With a 0-2 start already on the books, the Washington Redskins will look to rebound against the Detroit Lions on Sept. 22 at FedEx Field. But with second-year quarterback Robert Griffin III and the Redskins defense—currently ranked last in the league in points allowed and yards allowed—both underperforming, last year’s playoff team has work to do to get back on track. That won’t happen until Washington is able to diagnose the problem—but where to start? Is it the mending knee of RGIII, or is it a defense that continues to fail? Perry Green and Stephen D. Riley of the AFRO Sports Desk examine the state of the Redskins.

Riley: It’s clear that this year’s RGIII isn’t last year’s RGIII, but the biggest issue in Washington right now is their putrid defense. They’re giving up 35 points per game, which is ridiculous, and allowing more than 500 yards per game, which is even more ridiculous. Washington couldn’t stop water from running right now and opponents are basically waltzing all over the field. Yes, Washington’s first two opponents, the Green Bay Packers and Philadelphia Eagles, possess some special players on offense, but no defense should be this bad. For all the talk about RGIII’s knee and his knee brace, none of that is as big of an issue right now in D.C. as this bottom-dwelling defense.

Green: As a beat writer and analyst of the Baltimore Ravens, I know all about defense but I also know about quarterback play as well. Baltimore has fielded consistent, tough and nasty defenses for most of the last decade, but the team didn’t make it back to the Super Bowl last season until Joe Flacco stepped up his quarterback play, and RGIII needs to do the same. We can talk about how bad Washington’s defense has been, but this team only goes as far as Griffin takes them. Last year’s Redskins’ defense was terrible too—they ranked 28th in the NFL—yet they still managed to make the playoffs because of how well RGIII and the offense played. This year has been the opposite, starting with Griffin at quarterback. The offense can’t sustain any drives, putting more pressure on the defense. Once Washington can actually score some points, maybe their defense will start making plays too.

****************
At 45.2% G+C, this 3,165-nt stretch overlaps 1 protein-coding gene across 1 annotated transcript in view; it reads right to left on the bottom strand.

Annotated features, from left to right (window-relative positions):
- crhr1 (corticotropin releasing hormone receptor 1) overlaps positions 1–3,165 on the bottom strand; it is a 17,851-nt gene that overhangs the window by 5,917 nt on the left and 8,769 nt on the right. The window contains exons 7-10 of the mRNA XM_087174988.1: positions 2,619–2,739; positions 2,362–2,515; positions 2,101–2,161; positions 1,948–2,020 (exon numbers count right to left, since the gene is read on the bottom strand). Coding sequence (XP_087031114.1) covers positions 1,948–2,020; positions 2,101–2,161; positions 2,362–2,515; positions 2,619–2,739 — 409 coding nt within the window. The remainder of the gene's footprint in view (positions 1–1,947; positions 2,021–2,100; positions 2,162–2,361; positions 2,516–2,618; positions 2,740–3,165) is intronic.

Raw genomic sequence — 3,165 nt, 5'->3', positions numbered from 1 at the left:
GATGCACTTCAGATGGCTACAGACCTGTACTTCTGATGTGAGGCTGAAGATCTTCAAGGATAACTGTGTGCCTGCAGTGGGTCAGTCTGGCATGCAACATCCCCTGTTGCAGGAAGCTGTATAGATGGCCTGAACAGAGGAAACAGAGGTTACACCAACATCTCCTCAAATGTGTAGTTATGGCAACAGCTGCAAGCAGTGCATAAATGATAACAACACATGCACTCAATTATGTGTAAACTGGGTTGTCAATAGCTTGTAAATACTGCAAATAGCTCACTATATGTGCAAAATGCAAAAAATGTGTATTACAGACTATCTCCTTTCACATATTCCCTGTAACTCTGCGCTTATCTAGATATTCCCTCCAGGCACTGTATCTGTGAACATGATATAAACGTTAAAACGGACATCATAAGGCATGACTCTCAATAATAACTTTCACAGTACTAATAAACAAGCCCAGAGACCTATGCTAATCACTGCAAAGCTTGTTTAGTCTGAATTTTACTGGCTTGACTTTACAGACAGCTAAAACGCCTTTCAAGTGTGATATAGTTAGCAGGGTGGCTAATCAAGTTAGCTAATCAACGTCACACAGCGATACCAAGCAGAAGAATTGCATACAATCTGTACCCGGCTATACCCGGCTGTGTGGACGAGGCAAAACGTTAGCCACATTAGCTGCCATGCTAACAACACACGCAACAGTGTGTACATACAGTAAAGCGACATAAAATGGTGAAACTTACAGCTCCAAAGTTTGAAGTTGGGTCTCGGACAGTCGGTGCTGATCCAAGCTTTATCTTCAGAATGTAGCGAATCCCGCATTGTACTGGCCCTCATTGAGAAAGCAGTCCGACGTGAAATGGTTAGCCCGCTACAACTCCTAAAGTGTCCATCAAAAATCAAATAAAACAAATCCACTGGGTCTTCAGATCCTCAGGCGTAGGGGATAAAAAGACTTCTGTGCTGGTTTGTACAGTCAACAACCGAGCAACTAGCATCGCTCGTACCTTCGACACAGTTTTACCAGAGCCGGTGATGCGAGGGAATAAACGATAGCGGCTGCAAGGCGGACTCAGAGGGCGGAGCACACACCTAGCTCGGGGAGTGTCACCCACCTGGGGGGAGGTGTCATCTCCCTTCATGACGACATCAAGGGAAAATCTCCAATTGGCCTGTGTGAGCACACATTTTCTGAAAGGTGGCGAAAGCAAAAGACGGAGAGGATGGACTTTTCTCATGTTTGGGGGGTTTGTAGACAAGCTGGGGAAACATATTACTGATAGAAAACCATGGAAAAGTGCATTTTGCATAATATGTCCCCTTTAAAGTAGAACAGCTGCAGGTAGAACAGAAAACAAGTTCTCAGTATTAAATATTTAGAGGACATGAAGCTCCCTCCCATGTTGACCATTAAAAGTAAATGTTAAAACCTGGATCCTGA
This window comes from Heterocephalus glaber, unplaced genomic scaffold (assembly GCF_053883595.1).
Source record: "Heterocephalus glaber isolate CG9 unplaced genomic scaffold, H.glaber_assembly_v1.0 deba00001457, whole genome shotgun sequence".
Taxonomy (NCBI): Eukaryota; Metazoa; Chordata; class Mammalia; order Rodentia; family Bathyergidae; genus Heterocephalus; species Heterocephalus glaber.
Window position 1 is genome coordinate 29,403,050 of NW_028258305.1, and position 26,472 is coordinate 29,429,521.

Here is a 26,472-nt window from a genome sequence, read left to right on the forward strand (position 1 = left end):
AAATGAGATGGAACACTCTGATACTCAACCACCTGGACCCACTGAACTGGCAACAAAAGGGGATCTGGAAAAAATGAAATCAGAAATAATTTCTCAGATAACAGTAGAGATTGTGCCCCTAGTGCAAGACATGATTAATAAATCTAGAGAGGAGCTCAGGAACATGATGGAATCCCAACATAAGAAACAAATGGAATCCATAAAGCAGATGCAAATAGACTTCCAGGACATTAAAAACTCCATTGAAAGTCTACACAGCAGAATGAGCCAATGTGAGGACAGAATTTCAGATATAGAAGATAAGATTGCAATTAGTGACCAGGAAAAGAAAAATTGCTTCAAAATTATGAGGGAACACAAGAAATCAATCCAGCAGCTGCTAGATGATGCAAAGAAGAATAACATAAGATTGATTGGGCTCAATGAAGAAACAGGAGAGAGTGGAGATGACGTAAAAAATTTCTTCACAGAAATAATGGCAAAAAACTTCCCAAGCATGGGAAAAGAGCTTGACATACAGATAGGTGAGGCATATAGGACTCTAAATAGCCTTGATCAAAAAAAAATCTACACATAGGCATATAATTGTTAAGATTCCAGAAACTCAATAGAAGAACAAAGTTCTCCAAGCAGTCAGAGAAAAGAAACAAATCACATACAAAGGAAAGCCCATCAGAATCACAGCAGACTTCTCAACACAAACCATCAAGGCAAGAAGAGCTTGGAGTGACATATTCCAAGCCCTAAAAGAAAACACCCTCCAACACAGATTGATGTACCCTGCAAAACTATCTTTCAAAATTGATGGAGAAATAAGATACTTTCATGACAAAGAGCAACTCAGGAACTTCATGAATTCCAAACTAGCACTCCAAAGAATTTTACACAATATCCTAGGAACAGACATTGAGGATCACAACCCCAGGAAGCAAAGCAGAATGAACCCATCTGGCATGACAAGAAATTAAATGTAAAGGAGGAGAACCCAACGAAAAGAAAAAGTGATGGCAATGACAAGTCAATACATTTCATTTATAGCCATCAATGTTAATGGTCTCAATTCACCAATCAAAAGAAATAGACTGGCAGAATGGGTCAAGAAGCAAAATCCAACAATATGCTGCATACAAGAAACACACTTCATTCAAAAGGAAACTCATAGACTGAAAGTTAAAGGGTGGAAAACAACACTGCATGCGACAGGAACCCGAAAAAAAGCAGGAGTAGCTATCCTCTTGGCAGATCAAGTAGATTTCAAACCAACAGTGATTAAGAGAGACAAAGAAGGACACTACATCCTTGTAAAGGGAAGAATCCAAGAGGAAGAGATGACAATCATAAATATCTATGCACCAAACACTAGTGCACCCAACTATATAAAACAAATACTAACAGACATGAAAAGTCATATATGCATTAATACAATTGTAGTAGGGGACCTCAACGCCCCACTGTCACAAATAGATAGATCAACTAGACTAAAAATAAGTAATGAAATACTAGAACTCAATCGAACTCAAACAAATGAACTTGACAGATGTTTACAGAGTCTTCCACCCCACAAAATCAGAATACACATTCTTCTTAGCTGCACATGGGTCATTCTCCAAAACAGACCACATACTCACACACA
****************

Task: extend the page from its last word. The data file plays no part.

Riley: I don’t care if Washington has Joe Montana starting with John Elway backing him up—if their defense continues to play like a JV unit, then no quarterback on earth will save this team. Watching these guys try to stop teams has been comical. They’re last in rush yards allowed, points allowed and total yards allowed. After giving up nearly 500 passing yards last week to Aaron Rodgers, it’s amazing they’re not last in pass yards allowed, too. You couldn’t have dreamed of a more horrific start than this defense has had. Even if RGIII was back to his old self, Washington would still be 0-2 with these guys running around.

Green: But don’t you think it’s deflating watching your offense consistently go three-and-out? It does something to a team’s mindset when they’re watching their offense look absolutely miserable. Yes, the defense should definitely step up when the offense is consistently blanking, but I’ve seen teams overcome bad defense with good offense. The Green Bay Packers went 15-1 in 2011 with the 32nd ranked defense in the league; they’re ranked 30th in the NFL so far this season and still managed to beat up Washington last week. In this day and age, when league rules are set up for offenses to exploit defenses, RGIII and company are seriously stinking it up. Griffin doesn’t appear to be playing with confidence, and may need more time to get his head straight. Hopefully he gets it together soon before the ‘Skins fall too far behind.

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Perry Green and Stephen D. Riley

AFRO Sports Desk